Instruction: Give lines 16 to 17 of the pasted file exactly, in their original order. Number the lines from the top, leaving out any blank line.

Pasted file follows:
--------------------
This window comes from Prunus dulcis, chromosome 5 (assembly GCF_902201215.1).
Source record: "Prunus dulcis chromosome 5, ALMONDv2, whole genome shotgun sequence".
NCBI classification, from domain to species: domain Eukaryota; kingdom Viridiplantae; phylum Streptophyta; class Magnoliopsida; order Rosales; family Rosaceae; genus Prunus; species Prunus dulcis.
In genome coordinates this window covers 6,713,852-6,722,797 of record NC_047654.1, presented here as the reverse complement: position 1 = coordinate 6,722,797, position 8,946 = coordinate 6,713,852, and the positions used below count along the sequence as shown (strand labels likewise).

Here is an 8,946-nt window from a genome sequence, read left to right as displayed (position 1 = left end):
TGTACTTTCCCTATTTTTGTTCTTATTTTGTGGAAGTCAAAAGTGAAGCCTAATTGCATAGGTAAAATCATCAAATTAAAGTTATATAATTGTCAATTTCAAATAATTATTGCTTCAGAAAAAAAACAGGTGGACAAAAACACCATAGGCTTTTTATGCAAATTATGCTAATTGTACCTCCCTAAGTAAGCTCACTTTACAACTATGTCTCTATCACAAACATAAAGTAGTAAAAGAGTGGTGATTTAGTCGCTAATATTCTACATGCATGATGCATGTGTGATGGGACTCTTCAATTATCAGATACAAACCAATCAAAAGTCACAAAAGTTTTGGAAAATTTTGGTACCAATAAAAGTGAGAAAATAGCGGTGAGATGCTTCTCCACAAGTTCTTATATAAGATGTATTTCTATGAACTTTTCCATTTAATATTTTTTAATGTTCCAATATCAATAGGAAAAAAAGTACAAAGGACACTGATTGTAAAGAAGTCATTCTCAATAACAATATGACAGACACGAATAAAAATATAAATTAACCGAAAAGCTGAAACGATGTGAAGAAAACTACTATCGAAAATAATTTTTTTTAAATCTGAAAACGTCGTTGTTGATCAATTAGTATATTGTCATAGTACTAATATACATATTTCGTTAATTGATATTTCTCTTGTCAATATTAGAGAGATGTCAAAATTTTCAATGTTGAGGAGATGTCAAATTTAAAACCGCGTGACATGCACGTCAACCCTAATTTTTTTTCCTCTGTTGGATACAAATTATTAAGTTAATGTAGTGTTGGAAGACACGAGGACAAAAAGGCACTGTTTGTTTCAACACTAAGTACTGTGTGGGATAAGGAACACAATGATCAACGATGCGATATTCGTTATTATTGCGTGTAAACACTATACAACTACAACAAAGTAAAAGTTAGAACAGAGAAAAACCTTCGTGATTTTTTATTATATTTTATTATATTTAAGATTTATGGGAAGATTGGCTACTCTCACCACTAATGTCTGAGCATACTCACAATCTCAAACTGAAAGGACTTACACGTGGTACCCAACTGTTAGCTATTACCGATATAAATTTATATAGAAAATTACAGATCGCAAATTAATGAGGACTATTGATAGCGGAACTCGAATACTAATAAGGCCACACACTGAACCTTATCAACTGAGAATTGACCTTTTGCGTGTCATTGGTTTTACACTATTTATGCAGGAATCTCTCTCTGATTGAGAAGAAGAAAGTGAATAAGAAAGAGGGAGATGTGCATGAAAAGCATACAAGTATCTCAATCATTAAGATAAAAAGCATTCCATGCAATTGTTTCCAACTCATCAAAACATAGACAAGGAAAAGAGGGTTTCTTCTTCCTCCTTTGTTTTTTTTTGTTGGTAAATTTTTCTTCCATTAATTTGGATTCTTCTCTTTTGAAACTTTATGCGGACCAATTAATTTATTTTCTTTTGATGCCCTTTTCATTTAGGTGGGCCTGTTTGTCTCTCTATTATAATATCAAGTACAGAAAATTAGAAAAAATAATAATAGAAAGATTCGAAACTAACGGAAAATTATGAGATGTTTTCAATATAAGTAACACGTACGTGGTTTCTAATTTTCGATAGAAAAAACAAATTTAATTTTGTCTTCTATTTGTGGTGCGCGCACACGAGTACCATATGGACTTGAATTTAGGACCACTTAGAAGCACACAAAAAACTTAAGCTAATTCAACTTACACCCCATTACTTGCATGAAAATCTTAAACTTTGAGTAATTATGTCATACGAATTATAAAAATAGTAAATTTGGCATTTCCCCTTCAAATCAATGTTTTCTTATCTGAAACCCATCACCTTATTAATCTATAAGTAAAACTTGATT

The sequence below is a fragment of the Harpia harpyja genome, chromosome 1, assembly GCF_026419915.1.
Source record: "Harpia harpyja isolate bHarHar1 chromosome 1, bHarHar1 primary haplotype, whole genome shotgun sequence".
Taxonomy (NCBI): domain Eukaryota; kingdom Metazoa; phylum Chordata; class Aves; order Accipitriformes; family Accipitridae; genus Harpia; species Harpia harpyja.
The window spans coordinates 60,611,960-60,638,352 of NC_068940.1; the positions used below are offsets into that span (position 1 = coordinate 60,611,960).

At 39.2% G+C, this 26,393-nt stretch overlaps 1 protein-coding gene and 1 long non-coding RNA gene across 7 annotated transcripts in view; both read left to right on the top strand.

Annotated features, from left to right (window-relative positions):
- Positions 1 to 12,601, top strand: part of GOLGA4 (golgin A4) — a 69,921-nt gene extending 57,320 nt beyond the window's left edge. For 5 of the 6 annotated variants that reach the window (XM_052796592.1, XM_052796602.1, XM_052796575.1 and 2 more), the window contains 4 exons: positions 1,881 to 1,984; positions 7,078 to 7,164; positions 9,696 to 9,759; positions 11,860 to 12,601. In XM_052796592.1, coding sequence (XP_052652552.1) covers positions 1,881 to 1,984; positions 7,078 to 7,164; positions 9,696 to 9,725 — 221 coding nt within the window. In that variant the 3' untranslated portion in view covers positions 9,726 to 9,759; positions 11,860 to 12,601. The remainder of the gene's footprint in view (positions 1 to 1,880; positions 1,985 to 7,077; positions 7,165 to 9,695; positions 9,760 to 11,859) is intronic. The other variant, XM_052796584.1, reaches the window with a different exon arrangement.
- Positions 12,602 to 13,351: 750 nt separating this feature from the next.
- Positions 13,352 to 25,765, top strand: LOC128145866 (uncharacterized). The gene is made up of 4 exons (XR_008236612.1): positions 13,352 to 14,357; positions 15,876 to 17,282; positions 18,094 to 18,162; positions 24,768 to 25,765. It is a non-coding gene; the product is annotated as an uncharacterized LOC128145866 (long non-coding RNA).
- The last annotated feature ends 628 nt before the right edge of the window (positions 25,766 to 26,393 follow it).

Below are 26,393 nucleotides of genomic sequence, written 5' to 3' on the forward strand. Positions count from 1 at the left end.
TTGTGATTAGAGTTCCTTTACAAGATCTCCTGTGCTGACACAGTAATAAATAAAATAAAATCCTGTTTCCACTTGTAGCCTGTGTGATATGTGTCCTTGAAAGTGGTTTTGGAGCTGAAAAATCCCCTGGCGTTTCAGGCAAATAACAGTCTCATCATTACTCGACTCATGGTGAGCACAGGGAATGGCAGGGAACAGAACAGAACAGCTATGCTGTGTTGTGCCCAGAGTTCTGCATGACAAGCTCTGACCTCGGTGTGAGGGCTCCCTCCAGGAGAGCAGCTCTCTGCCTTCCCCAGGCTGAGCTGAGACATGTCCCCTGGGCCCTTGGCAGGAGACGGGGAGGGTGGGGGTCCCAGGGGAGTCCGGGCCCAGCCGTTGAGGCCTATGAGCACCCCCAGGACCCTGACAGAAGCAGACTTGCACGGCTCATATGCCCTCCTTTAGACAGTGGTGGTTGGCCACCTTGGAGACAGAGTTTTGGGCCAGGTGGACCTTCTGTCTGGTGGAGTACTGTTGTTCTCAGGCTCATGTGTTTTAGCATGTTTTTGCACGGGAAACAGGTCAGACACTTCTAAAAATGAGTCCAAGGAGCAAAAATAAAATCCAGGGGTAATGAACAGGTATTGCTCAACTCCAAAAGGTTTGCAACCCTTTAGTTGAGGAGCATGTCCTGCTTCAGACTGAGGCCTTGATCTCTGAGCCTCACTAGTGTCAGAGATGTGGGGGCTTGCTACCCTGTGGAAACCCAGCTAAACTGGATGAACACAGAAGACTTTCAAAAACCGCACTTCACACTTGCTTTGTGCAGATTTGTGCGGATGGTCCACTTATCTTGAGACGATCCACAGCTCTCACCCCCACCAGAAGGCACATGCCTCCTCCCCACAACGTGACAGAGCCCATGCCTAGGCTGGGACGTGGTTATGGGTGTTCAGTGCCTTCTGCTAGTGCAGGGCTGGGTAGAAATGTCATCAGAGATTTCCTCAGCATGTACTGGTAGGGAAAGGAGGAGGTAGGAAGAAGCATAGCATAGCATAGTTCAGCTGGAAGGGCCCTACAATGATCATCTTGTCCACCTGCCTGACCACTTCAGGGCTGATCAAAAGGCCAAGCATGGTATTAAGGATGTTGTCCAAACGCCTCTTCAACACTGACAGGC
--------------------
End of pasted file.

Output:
- The last annotated feature ends 628 nt before the right edge of the window (positions 25,766 to 26,393 follow it).

Below are 26,393 nucleotides of genomic sequence, written 5' to 3' on the forward strand. Positions count from 1 at the left end.